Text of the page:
So no need to jettison your best friends for now…

Read “Buddy System” (WIRED May 2011, by Clive Thompson)

See Sinan Aral and Marshall Van Alstyne, “Networks, Information & Brokerage: The Diversity-Bandwidth Tradeoff” (2010)

Social trust important to social and political stability

Flickr photo by sp8254-catchingup

A new paper by Ken Newton and Sonja Zmerli called “Three forms of trust and their association” finds, counter to the assertions of Eric Uslaner or others, that social trust is important to modern democracies and is positively associated with other types of particular trust.

From seven questions relating to trust, factor analysis revealed two dimensions, one largely related to generalized social trust (the canonical, “Generally speaking, would you say that most people can be trusted or that you can’t be too careful in dealing with people,” and three other trust questions: trust in 0people one meets for the first time, trust in people of other religions and trust in people of other nationalities.  The second dimension that emerged related to particularized trust, covering questions like trust in family and people whom one knows personally.  Some variables like trust in neighbors loaded positively but less strongly on both the “generalized” and “particularized” factors.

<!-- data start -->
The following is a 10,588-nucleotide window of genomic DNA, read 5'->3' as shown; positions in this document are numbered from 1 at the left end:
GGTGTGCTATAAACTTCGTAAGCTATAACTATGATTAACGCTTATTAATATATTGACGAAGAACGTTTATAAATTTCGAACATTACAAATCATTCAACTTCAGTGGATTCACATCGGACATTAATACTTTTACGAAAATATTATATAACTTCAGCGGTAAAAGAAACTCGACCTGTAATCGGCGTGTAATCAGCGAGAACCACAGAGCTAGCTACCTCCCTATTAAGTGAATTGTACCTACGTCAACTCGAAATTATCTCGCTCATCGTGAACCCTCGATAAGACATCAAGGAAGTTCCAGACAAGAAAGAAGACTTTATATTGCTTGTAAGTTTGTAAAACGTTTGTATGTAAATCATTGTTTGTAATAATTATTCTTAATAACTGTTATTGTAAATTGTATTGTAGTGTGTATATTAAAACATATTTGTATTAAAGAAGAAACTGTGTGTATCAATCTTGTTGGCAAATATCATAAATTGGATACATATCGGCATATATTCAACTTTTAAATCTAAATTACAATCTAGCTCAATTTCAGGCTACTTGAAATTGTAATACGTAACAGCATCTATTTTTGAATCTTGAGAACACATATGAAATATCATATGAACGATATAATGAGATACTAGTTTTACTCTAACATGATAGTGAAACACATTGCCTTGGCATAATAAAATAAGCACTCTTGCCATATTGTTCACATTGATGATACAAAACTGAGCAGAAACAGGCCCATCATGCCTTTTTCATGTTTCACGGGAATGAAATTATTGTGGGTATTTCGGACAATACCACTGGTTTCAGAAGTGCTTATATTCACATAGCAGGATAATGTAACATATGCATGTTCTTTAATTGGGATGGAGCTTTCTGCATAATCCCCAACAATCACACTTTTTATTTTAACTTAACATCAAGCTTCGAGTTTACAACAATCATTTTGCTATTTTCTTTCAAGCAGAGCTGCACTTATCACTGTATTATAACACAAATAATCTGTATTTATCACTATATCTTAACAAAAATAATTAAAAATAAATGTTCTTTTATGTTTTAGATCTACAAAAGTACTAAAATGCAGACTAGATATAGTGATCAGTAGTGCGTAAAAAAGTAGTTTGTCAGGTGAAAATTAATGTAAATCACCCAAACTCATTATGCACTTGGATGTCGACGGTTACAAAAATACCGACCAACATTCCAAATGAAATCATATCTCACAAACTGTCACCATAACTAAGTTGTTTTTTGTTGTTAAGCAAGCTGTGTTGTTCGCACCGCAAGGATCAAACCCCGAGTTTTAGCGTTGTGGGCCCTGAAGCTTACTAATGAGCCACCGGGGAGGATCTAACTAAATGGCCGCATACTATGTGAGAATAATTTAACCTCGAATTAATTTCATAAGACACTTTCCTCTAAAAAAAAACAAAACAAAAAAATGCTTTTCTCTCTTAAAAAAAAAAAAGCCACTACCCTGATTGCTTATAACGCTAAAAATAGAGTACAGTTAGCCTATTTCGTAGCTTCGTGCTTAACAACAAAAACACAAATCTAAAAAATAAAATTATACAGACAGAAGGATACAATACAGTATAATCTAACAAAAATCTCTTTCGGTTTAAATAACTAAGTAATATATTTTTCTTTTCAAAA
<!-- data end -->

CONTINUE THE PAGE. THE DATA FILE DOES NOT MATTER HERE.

The measure of political trust employed an index composed of 6 measures of confidence in political organizations like parliament, government, political parties, justice system, civil service, and police).

The paper uses World Values Survey (WVS) data from 2005-2007, choosing the 22 countries with the highest democratic scores on the Polity IV variable (New Zealand, Australia, India, US, Sweden, Finland, Great Britain, The Netherlands, France, Spain, Germany, Italy, Switzerland, Poland, Romania, Bulgaria, Slovenia, Cyprus, South Africa, Mexico, Peru, Chile).